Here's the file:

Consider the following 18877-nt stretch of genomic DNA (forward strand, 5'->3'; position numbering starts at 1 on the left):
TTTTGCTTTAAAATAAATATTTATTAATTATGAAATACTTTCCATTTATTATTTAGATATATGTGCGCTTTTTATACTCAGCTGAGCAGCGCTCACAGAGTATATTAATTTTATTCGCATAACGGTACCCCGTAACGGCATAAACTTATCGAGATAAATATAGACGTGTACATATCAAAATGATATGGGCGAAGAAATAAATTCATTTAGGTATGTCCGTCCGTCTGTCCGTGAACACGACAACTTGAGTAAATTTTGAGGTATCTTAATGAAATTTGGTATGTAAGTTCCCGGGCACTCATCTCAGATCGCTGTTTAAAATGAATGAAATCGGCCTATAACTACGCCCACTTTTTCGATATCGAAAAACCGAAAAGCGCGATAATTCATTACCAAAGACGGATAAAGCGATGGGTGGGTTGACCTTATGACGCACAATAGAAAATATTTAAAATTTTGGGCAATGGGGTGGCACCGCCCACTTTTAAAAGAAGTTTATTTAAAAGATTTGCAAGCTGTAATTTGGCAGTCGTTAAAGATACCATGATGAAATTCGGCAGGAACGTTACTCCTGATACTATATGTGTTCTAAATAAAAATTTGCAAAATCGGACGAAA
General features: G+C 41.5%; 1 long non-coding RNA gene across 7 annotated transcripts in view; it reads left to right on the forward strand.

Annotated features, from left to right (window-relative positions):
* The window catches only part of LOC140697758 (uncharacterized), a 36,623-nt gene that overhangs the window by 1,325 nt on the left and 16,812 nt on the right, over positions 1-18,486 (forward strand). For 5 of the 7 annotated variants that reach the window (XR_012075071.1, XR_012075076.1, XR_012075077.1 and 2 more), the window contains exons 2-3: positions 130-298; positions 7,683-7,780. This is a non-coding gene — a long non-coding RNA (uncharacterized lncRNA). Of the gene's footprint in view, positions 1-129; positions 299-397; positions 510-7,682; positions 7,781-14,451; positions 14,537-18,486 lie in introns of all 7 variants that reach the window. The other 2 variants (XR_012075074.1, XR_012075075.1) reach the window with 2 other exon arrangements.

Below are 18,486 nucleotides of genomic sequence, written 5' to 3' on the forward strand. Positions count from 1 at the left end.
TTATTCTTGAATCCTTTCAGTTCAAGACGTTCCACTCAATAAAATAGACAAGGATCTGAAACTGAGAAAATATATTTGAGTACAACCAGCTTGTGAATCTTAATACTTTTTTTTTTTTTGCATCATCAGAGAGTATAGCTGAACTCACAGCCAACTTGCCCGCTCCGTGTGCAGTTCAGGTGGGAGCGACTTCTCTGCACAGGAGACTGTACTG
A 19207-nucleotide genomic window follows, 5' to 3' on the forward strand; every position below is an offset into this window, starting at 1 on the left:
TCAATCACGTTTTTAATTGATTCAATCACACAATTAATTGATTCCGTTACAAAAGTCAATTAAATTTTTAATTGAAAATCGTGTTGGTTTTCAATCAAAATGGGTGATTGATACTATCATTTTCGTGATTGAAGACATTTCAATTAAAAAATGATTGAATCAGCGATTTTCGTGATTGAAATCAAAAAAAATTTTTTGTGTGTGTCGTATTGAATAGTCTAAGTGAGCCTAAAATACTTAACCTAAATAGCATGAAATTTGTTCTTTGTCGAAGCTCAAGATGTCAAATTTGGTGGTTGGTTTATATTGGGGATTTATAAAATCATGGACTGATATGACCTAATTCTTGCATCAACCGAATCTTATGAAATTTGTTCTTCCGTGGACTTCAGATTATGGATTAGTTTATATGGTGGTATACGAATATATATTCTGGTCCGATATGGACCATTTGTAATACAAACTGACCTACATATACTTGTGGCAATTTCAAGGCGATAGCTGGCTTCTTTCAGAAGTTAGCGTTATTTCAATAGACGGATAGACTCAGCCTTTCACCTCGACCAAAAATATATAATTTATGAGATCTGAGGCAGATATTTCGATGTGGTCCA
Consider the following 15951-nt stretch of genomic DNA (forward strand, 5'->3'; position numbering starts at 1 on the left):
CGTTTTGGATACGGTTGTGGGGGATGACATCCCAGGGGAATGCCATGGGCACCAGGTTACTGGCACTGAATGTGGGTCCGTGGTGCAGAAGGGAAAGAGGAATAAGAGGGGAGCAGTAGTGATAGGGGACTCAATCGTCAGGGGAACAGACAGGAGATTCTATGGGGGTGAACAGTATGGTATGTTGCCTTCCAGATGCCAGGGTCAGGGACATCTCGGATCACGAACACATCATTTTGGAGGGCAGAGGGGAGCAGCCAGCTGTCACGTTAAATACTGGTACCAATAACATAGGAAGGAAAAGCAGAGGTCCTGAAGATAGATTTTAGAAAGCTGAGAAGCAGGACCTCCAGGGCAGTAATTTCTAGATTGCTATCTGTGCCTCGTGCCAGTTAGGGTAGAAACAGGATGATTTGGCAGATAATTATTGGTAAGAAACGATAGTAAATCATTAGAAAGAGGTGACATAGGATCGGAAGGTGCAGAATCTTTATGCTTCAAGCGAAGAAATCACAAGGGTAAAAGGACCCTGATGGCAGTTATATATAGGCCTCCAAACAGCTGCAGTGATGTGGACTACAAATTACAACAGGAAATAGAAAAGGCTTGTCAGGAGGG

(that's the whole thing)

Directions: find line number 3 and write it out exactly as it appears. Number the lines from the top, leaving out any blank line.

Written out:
General features: G+C 41.5%; 1 long non-coding RNA gene across 7 annotated transcripts in view; it reads left to right on the forward strand.